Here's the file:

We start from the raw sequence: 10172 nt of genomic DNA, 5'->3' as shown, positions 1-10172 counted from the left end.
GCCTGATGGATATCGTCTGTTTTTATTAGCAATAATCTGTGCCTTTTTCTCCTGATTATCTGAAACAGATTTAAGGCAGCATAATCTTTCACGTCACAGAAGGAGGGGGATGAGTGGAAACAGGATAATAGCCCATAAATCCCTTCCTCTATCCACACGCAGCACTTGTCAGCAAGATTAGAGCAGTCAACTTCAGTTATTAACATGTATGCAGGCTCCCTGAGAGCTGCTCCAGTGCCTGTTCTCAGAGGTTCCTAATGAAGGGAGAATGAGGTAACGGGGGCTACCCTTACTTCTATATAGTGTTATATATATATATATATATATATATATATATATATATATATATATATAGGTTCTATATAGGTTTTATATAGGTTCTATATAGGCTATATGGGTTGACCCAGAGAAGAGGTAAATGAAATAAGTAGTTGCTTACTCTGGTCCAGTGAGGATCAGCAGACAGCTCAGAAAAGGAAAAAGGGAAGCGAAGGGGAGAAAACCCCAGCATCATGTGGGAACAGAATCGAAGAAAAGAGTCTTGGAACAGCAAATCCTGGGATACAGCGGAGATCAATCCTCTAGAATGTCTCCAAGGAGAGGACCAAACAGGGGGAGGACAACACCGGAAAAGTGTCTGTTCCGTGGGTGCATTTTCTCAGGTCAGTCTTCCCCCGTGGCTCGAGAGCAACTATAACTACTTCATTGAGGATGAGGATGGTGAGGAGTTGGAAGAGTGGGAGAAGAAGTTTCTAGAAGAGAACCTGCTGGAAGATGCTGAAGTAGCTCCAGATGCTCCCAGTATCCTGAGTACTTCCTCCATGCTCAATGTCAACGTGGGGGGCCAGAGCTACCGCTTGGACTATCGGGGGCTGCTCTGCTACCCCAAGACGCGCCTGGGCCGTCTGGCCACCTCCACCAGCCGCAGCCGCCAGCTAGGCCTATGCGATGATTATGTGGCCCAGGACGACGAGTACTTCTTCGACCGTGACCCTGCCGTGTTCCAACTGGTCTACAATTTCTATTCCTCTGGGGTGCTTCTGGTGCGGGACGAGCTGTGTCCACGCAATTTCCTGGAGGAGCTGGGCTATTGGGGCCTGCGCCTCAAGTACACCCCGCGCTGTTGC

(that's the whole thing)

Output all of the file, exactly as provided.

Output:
We start from the raw sequence: 10172 nt of genomic DNA, 5'->3' as shown, positions 1-10172 counted from the left end.
GCCTGATGGATATCGTCTGTTTTTATTAGCAATAATCTGTGCCTTTTTCTCCTGATTATCTGAAACAGATTTAAGGCAGCATAATCTTTCACGTCACAGAAGGAGGGGGATGAGTGGAAACAGGATAATAGCCCATAAATCCCTTCCTCTATCCACACGCAGCACTTGTCAGCAAGATTAGAGCAGTCAACTTCAGTTATTAACATGTATGCAGGCTCCCTGAGAGCTGCTCCAGTGCCTGTTCTCAGAGGTTCCTAATGAAGGGAGAATGAGGTAACGGGGGCTACCCTTACTTCTATATAGTGTTATATATATATATATATATATATATATATATATATATATATATATATAGGTTCTATATAGGTTTTATATAGGTTCTATATAGGCTATATGGGTTGACCCAGAGAAGAGGTAAATGAAATAAGTAGTTGCTTACTCTGGTCCAGTGAGGATCAGCAGACAGCTCAGAAAAGGAAAAAGGGAAGCGAAGGGGAGAAAACCCCAGCATCATGTGGGAACAGAATCGAAGAAAAGAGTCTTGGAACAGCAAATCCTGGGATACAGCGGAGATCAATCCTCTAGAATGTCTCCAAGGAGAGGACCAAACAGGGGGAGGACAACACCGGAAAAGTGTCTGTTCCGTGGGTGCATTTTCTCAGGTCAGTCTTCCCCCGTGGCTCGAGAGCAACTATAACTACTTCATTGAGGATGAGGATGGTGAGGAGTTGGAAGAGTGGGAGAAGAAGTTTCTAGAAGAGAACCTGCTGGAAGATGCTGAAGTAGCTCCAGATGCTCCCAGTATCCTGAGTACTTCCTCCATGCTCAATGTCAACGTGGGGGGCCAGAGCTACCGCTTGGACTATCGGGGGCTGCTCTGCTACCCCAAGACGCGCCTGGGCCGTCTGGCCACCTCCACCAGCCGCAGCCGCCAGCTAGGCCTATGCGATGATTATGTGGCCCAGGACGACGAGTACTTCTTCGACCGTGACCCTGCCGTGTTCCAACTGGTCTACAATTTCTATTCCTCTGGGGTGCTTCTGGTGCGGGACGAGCTGTGTCCACGCAATTTCCTGGAGGAGCTGGGCTATTGGGGCCTGCGCCTCAAGTACACCCCGCGCTGTTGC